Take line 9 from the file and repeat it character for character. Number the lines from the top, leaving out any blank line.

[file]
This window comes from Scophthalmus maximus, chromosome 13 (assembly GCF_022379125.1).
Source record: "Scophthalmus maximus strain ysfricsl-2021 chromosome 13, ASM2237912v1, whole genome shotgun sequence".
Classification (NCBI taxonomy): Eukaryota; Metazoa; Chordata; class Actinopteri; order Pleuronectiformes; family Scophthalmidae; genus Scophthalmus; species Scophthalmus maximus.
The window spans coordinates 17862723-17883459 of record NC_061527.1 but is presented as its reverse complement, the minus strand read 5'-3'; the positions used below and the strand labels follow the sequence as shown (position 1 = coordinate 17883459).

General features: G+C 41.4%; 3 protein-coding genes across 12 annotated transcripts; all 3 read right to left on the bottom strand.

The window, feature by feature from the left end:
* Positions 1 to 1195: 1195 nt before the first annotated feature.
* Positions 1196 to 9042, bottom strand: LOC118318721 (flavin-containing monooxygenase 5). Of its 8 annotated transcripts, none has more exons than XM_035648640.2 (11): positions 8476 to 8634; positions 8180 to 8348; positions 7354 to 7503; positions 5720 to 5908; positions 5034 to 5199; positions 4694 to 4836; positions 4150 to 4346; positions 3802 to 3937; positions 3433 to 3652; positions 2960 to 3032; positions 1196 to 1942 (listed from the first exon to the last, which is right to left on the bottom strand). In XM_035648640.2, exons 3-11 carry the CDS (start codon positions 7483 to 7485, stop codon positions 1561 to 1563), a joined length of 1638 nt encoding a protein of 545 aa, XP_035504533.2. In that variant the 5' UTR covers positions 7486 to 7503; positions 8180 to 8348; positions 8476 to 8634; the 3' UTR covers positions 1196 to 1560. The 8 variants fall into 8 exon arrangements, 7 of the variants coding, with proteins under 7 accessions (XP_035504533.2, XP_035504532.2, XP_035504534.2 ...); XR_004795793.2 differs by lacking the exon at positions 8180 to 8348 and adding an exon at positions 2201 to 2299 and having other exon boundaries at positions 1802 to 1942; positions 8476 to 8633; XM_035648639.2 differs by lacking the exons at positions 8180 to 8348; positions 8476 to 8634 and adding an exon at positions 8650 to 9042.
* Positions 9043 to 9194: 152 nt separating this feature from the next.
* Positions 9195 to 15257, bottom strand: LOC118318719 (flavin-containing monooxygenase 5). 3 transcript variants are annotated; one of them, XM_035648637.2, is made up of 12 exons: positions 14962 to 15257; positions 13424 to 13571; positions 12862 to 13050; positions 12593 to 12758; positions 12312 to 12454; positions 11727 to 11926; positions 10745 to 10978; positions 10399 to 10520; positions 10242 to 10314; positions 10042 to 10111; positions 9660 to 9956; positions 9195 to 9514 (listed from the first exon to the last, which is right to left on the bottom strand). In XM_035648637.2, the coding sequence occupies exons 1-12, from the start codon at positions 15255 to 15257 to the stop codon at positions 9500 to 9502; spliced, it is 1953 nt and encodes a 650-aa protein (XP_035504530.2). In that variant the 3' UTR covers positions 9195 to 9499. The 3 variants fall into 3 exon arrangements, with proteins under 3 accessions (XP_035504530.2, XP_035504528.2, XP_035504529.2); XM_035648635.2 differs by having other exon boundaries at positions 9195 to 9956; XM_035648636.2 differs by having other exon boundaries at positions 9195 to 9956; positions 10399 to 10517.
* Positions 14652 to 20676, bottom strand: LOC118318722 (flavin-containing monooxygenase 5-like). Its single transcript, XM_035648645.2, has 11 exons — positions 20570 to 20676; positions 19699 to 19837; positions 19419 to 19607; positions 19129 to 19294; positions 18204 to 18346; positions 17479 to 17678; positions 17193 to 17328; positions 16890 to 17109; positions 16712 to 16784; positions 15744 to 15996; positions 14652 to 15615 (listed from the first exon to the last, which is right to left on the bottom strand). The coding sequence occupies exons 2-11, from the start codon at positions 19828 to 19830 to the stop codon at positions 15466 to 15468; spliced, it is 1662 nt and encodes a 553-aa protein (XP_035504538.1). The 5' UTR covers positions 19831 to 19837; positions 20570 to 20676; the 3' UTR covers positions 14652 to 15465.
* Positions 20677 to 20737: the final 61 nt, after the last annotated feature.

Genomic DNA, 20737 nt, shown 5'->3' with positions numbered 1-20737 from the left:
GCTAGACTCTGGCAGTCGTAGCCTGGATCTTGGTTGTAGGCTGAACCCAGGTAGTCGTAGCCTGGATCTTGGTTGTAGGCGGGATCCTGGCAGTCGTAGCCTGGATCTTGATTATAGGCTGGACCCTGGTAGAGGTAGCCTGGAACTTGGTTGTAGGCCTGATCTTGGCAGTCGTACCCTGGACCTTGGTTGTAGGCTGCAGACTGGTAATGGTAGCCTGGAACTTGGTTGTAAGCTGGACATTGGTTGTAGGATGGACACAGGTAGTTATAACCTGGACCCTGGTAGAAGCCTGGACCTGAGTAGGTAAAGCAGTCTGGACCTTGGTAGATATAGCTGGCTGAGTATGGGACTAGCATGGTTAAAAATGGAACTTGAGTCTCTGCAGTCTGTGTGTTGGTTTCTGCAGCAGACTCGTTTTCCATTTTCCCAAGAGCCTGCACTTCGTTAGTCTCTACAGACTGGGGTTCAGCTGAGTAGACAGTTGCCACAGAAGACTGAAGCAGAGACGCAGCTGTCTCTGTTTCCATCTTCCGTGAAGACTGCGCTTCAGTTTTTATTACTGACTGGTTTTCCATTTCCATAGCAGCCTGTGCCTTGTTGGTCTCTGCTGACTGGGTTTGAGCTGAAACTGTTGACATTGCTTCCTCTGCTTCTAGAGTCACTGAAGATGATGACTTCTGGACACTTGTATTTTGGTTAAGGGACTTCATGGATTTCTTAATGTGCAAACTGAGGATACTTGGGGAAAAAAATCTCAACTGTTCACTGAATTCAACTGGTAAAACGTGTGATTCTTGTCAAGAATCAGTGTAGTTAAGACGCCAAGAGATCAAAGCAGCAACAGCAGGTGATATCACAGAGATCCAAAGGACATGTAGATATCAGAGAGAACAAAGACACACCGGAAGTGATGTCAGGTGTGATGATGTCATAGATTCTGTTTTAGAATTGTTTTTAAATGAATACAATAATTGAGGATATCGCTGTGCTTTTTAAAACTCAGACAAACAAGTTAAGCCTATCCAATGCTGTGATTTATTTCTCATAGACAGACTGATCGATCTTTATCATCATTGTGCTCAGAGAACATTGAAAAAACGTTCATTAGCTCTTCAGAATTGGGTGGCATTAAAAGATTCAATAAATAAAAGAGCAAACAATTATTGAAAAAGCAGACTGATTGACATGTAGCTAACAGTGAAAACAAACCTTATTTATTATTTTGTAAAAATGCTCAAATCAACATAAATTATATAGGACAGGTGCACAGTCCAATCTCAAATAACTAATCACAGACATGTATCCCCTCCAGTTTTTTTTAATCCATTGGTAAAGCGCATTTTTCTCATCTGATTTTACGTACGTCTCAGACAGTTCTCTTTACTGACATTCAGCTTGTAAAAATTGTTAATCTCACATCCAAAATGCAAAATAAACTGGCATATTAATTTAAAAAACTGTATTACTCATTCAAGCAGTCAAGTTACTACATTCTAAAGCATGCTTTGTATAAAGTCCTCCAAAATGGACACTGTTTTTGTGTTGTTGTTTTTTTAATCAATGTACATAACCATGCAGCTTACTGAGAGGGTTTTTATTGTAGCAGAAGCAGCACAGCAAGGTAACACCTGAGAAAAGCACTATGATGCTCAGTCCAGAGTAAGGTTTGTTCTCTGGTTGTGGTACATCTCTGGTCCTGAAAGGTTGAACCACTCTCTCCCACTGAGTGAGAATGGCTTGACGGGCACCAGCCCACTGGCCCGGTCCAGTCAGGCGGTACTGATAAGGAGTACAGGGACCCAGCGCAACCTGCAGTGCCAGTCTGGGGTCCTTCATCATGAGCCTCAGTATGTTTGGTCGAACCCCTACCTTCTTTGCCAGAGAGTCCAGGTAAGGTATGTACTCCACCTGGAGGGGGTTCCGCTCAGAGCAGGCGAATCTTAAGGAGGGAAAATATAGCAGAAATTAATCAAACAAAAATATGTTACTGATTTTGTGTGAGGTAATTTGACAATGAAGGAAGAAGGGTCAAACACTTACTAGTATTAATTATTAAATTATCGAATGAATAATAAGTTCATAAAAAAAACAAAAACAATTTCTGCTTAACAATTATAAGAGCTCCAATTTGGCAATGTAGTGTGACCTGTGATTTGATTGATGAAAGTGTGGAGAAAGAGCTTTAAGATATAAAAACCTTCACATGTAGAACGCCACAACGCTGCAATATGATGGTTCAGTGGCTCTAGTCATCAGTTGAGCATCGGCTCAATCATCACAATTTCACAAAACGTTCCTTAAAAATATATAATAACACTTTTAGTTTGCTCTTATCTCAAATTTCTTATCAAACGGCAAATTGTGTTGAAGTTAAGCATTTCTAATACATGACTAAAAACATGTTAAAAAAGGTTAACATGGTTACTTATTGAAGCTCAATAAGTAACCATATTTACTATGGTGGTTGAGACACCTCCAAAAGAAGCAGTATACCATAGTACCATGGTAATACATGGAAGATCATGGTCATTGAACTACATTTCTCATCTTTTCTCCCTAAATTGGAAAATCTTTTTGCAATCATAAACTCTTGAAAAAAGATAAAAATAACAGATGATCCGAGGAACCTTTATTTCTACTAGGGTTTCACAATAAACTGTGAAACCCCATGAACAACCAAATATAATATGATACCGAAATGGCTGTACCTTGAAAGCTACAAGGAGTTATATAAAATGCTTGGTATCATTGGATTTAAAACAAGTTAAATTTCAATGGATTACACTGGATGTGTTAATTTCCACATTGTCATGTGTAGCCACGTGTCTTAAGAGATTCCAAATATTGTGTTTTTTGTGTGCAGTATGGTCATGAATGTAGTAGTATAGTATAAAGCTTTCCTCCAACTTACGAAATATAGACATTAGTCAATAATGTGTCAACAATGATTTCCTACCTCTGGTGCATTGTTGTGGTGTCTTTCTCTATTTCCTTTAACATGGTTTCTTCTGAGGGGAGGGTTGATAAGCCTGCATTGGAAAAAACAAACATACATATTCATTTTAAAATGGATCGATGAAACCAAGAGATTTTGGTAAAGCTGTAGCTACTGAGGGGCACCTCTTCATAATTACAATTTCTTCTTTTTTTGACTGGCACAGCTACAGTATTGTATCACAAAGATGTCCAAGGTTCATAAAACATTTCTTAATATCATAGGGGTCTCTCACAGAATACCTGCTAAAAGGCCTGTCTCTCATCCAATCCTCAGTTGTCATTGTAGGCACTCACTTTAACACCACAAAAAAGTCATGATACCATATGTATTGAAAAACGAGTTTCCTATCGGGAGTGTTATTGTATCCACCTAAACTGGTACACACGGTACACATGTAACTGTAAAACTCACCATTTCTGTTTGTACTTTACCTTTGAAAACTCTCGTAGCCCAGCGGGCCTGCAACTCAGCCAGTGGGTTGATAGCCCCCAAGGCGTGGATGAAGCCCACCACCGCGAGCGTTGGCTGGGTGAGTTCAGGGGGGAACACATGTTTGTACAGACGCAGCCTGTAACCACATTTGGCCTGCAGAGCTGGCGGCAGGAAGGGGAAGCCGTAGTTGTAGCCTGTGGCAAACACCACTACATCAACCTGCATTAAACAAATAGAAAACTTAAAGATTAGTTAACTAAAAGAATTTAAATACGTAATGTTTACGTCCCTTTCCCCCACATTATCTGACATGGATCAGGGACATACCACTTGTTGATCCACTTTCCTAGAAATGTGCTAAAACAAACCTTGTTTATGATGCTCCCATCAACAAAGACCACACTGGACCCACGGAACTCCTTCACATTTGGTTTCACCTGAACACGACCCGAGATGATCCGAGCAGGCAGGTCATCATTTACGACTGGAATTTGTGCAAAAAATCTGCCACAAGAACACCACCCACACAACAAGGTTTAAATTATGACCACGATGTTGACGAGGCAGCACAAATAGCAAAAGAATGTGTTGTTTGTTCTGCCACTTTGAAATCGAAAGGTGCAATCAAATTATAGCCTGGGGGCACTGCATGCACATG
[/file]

* Positions 9043 to 9194: 152 nt separating this feature from the next.